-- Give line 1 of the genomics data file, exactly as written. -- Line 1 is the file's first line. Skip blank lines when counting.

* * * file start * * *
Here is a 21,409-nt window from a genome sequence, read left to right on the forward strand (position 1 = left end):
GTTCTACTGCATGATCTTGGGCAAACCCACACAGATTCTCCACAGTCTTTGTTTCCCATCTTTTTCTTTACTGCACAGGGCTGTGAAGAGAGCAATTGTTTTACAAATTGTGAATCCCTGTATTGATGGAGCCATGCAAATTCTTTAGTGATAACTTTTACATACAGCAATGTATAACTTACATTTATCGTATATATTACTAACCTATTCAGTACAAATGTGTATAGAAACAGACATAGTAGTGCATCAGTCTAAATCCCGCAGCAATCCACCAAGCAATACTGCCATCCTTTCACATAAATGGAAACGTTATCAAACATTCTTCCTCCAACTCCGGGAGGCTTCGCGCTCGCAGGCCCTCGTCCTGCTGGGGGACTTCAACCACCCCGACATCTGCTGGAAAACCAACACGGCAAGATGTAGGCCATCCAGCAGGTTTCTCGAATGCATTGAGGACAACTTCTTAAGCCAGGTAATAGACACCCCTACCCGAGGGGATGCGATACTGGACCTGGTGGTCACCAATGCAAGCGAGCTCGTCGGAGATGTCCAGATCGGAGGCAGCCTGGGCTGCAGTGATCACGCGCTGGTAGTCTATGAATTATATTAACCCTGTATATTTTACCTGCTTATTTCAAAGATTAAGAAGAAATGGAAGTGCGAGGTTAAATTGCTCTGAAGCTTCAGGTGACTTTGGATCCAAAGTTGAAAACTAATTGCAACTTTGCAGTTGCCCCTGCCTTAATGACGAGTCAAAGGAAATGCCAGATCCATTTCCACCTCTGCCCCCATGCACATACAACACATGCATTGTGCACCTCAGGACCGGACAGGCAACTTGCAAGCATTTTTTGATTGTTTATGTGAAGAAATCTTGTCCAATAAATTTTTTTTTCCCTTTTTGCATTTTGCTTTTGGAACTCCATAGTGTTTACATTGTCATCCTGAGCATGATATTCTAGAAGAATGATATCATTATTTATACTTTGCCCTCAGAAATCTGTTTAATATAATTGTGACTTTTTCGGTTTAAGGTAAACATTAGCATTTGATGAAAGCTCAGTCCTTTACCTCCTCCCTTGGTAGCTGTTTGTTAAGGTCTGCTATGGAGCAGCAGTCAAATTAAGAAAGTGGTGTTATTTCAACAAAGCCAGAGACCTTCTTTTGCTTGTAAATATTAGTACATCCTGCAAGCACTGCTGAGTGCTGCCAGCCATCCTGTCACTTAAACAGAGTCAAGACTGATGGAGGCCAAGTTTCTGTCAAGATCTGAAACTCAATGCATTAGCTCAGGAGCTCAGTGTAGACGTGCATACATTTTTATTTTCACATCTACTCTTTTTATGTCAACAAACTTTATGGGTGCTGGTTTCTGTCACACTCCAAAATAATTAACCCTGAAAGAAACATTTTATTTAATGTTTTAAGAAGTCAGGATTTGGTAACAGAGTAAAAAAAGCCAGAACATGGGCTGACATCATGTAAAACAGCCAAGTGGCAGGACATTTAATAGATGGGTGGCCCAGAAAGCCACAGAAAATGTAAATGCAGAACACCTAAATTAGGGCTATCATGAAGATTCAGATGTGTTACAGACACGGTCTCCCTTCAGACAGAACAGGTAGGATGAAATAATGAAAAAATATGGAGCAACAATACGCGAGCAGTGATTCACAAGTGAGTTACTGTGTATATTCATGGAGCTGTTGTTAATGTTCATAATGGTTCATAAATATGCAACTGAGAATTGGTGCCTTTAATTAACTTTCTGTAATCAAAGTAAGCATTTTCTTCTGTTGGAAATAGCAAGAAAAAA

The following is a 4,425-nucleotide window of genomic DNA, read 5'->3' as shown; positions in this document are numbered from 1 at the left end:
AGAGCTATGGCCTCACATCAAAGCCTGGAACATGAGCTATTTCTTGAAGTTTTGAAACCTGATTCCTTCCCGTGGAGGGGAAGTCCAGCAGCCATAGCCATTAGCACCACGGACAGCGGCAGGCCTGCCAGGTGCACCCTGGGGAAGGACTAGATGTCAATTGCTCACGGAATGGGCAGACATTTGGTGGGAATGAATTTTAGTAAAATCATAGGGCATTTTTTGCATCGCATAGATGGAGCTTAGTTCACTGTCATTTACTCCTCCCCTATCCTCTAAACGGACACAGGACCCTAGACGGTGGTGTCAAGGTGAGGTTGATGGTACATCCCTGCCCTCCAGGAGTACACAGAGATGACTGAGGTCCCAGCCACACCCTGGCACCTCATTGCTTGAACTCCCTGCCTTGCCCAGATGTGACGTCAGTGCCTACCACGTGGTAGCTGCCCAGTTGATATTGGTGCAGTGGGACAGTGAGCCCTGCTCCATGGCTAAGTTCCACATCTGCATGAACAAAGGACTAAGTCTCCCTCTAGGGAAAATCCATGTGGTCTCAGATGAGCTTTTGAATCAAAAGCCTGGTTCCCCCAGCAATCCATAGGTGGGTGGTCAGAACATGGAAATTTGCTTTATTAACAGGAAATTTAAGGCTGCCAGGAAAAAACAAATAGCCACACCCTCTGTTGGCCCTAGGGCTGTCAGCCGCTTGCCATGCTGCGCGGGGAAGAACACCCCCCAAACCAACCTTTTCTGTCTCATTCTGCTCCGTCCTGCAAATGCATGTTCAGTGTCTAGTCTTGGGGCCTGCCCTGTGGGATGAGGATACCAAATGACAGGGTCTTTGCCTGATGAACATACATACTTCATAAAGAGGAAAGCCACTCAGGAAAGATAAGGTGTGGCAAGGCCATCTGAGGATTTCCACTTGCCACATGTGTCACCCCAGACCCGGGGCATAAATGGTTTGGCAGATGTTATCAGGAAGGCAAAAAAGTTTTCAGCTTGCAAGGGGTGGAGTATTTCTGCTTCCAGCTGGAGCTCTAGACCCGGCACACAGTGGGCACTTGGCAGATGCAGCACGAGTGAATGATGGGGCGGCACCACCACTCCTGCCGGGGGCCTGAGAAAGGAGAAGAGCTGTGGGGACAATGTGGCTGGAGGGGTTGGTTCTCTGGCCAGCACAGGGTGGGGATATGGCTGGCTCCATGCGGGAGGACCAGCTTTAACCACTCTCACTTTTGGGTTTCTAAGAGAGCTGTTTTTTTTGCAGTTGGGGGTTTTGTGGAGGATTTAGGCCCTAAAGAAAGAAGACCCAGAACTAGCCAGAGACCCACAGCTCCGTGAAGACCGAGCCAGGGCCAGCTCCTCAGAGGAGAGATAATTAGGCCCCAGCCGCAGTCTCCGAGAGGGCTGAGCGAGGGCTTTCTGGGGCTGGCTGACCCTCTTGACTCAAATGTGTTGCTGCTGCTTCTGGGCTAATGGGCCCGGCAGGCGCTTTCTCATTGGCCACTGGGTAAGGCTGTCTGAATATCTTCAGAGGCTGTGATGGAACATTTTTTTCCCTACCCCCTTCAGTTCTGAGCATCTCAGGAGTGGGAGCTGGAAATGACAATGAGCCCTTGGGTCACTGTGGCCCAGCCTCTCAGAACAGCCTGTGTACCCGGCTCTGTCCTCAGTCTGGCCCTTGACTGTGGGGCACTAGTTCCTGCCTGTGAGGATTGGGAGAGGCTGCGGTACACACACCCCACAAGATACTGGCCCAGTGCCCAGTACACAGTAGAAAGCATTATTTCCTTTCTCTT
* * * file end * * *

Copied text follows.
Here is a 21,409-nt window from a genome sequence, read left to right on the forward strand (position 1 = left end):